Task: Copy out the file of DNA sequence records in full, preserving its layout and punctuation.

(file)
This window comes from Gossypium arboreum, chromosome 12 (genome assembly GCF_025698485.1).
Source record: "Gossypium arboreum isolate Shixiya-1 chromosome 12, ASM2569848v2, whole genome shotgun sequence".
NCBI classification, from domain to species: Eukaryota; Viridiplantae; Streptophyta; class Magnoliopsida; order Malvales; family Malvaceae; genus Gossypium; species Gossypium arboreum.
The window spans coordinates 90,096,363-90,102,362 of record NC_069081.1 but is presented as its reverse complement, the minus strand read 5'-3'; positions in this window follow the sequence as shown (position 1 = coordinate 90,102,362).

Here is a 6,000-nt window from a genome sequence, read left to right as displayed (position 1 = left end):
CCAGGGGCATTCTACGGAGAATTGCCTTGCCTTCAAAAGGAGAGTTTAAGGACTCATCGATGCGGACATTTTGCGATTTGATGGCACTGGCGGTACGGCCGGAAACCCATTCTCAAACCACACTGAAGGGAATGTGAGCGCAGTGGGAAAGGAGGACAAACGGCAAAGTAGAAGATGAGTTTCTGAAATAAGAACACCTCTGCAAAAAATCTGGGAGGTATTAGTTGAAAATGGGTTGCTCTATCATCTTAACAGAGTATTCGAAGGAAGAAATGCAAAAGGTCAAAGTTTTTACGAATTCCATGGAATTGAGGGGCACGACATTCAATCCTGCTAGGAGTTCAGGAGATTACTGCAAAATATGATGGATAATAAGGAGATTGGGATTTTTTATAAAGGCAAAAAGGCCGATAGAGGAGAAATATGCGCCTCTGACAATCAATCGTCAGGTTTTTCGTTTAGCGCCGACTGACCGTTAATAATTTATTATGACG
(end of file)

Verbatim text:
This window comes from Gossypium arboreum, chromosome 12 (genome assembly GCF_025698485.1).
Source record: "Gossypium arboreum isolate Shixiya-1 chromosome 12, ASM2569848v2, whole genome shotgun sequence".
NCBI classification, from domain to species: Eukaryota; Viridiplantae; Streptophyta; class Magnoliopsida; order Malvales; family Malvaceae; genus Gossypium; species Gossypium arboreum.
The window spans coordinates 90,096,363-90,102,362 of record NC_069081.1 but is presented as its reverse complement, the minus strand read 5'-3'; positions in this window follow the sequence as shown (position 1 = coordinate 90,102,362).

Here is a 6,000-nt window from a genome sequence, read left to right as displayed (position 1 = left end):
CCAGGGGCATTCTACGGAGAATTGCCTTGCCTTCAAAAGGAGAGTTTAAGGACTCATCGATGCGGACATTTTGCGATTTGATGGCACTGGCGGTACGGCCGGAAACCCATTCTCAAACCACACTGAAGGGAATGTGAGCGCAGTGGGAAAGGAGGACAAACGGCAAAGTAGAAGATGAGTTTCTGAAATAAGAACACCTCTGCAAAAAATCTGGGAGGTATTAGTTGAAAATGGGTTGCTCTATCATCTTAACAGAGTATTCGAAGGAAGAAATGCAAAAGGTCAAAGTTTTTACGAATTCCATGGAATTGAGGGGCACGACATTCAATCCTGCTAGGAGTTCAGGAGATTACTGCAAAATATGATGGATAATAAGGAGATTGGGATTTTTTATAAAGGCAAAAAGGCCGATAGAGGAGAAATATGCGCCTCTGACAATCAATCGTCAGGTTTTTCGTTTAGCGCCGACTGACCGTTAATAATTTATTATGACG